It is generally expected that Prime Minister Justin Trudeau intends to visit newly installed Governor General Mary Simon on Sunday morning to seek a dissolution of the 43rd Parliament and request the call of a federal election. In triggering the election, the Prime Minister will seek to regain the majority government status that the Liberals lost in 2019.
In anticipation of this, New Democratic Party Leader Jagmeet Singh was in St. John’s, Newfoundland, this week flanked by a team of candidates as well as retiring St. John’s East MP Jack Harris to officially unveil “Ready for Better”, the Party’s 115-page election platform.
In it, the NDP makes large-scale pledges on affordable housing, national pharmacare and dental care, student loan forgiveness, full paid sick leave for workers in federally regulated sectors, and a continuation of pandemic relief programs including a small business recovery package. Singh and the NDP are hoping that their work pushing the Liberals on the pandemic relief programs and increasing popularity among young and Indigenous voters, two blocks crucial to the Prime Minister’s majority in 2015, will allow them to improve upon their fortunes in 2019 when the party fell from 39 seats to 24 and finished behind the Bloc Quebecois in fourth-party status.
While ambitious in scope, a number of the positions are revamped from the Party’s platform from two years ago, a tactic that will be interesting to see if other parties replicate in the coming weeks.
For your awareness, please find below the key highlights from “Ready for Better.”
Costing and Taxation Measures
Though the plan does not have a full costing attached to it, the document pledges that much of the platform will be paid for through revenue brought in by a series of taxation measures including:
Workforce and Infrastructure
In what is sure to become a hot-button issue yet again on the campaign trail, the New Democrats are seeking to differentiate themselves from the governing Liberals by promising:
Energy and Environment
The signature pieces of the NDP’s 2019 platform was the promise of National Pharmacare and National Dental Care for Canadians. The 2021 platform makes these commitments and also includes a number of new programs created in response to the COVID-19 pandemic including:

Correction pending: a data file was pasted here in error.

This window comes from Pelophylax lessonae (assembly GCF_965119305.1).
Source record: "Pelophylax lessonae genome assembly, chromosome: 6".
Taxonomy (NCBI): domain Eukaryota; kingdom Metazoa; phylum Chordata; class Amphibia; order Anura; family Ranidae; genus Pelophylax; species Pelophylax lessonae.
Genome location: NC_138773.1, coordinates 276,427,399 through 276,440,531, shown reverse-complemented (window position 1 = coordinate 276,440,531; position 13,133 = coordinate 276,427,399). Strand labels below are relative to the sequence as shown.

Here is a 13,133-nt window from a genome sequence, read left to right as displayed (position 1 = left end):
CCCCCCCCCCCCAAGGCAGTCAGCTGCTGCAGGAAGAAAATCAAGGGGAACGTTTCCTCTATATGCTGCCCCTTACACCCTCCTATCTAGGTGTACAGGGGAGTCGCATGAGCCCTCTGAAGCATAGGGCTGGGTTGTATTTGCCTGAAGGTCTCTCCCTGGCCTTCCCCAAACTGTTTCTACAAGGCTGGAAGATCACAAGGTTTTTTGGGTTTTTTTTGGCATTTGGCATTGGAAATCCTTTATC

Seeking to distinguish themselves from the governing Liberals on the perceived lack of progress on Indigenous reconciliation, including the lifting of boil-water advisories across the country and the implementation of Jordan’s Principle, the NDP has pledged to:
Other policies and commitments of note
On democratic rights, the Party once again renews its pledge to work with the provinces in an attempt to abolish the Canadian Senate, a move that would require the buy-in of 7 provinces and population equal to at least 50% of the Canadian population. The NDP also committed to:
While many policies have been refurbished from 2019, the document signals that Singh intends to spend the campaign contrasting himself with the Prime Minister on their shared commitment to the implementation of National Pharmacare, the recommendations of the Truth and Reconciliation Report, and Canada’s 2030 climate goals as the “true” progressive party committed to getting the big promises done. While Singh is no doubt hoping to replicate the performance of Jack Layton in 2011 that saw the party leap to serious contention to form government after decades as the third party, even slightly lifting the NDP above 22-25% in the polls could see them contend with the Liberals in enough seats in BC, Manitoba, and Ontario to deny a majority government to the Prime Minister.
The Sussex Federal Government Relations Team will be analyzing and monitoring the rollout of all campaign platforms for all major parties and will provide updates on key campaign developments as they arise. For more information, including questions on the NDP platform or the pending federal election, please reach out to your Sussex point of contact or a member of the Federal Practice listed below.
Chris Benedetti, Managing Partner
Devin McCarthy, Senior Vice President & Federal Practice Lead
Liam Daly, Senior Associate
Roberto Chavez, Associate
Brett James, Senior Counsel